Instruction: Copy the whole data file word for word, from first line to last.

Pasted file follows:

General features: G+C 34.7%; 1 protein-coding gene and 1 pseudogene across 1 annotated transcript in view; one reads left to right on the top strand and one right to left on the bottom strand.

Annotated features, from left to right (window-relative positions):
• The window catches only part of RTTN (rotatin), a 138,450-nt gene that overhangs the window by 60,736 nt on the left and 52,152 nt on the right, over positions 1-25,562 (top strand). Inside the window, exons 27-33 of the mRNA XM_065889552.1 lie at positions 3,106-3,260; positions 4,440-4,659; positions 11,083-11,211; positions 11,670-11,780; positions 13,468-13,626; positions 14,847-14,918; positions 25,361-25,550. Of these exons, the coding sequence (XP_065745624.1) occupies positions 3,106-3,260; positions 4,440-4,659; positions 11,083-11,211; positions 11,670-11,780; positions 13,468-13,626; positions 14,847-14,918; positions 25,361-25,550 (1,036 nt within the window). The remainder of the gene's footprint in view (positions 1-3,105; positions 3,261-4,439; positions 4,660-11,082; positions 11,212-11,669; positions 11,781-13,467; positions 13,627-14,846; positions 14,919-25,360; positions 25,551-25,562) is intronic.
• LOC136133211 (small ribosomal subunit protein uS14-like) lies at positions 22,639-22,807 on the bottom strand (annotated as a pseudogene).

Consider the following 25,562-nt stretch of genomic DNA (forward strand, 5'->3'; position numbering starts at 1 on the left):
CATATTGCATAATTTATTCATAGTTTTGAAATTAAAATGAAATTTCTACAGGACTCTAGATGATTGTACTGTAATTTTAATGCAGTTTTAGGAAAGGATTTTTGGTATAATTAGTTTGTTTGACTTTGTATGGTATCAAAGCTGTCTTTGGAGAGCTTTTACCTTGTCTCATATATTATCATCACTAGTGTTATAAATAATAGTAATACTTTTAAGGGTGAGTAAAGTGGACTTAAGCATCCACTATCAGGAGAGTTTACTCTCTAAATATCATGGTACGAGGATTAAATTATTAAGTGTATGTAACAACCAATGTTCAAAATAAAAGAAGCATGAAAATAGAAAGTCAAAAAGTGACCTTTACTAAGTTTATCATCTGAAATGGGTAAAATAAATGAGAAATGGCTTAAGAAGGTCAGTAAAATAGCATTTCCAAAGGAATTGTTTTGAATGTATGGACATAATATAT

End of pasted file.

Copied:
General features: G+C 34.7%; 1 protein-coding gene and 1 pseudogene across 1 annotated transcript in view; one reads left to right on the top strand and one right to left on the bottom strand.

Annotated features, from left to right (window-relative positions):
• The window catches only part of RTTN (rotatin), a 138,450-nt gene that overhangs the window by 60,736 nt on the left and 52,152 nt on the right, over positions 1-25,562 (top strand). Inside the window, exons 27-33 of the mRNA XM_065889552.1 lie at positions 3,106-3,260; positions 4,440-4,659; positions 11,083-11,211; positions 11,670-11,780; positions 13,468-13,626; positions 14,847-14,918; positions 25,361-25,550. Of these exons, the coding sequence (XP_065745624.1) occupies positions 3,106-3,260; positions 4,440-4,659; positions 11,083-11,211; positions 11,670-11,780; positions 13,468-13,626; positions 14,847-14,918; positions 25,361-25,550 (1,036 nt within the window). The remainder of the gene's footprint in view (positions 1-3,105; positions 3,261-4,439; positions 4,660-11,082; positions 11,212-11,669; positions 11,781-13,467; positions 13,627-14,846; positions 14,919-25,360; positions 25,551-25,562) is intronic.
• LOC136133211 (small ribosomal subunit protein uS14-like) lies at positions 22,639-22,807 on the bottom strand (annotated as a pseudogene).

Consider the following 25,562-nt stretch of genomic DNA (forward strand, 5'->3'; position numbering starts at 1 on the left):
CATATTGCATAATTTATTCATAGTTTTGAAATTAAAATGAAATTTCTACAGGACTCTAGATGATTGTACTGTAATTTTAATGCAGTTTTAGGAAAGGATTTTTGGTATAATTAGTTTGTTTGACTTTGTATGGTATCAAAGCTGTCTTTGGAGAGCTTTTACCTTGTCTCATATATTATCATCACTAGTGTTATAAATAATAGTAATACTTTTAAGGGTGAGTAAAGTGGACTTAAGCATCCACTATCAGGAGAGTTTACTCTCTAAATATCATGGTACGAGGATTAAATTATTAAGTGTATGTAACAACCAATGTTCAAAATAAAAGAAGCATGAAAATAGAAAGTCAAAAAGTGACCTTTACTAAGTTTATCATCTGAAATGGGTAAAATAAATGAGAAATGGCTTAAGAAGGTCAGTAAAATAGCATTTCCAAAGGAATTGTTTTGAATGTATGGACATAATATAT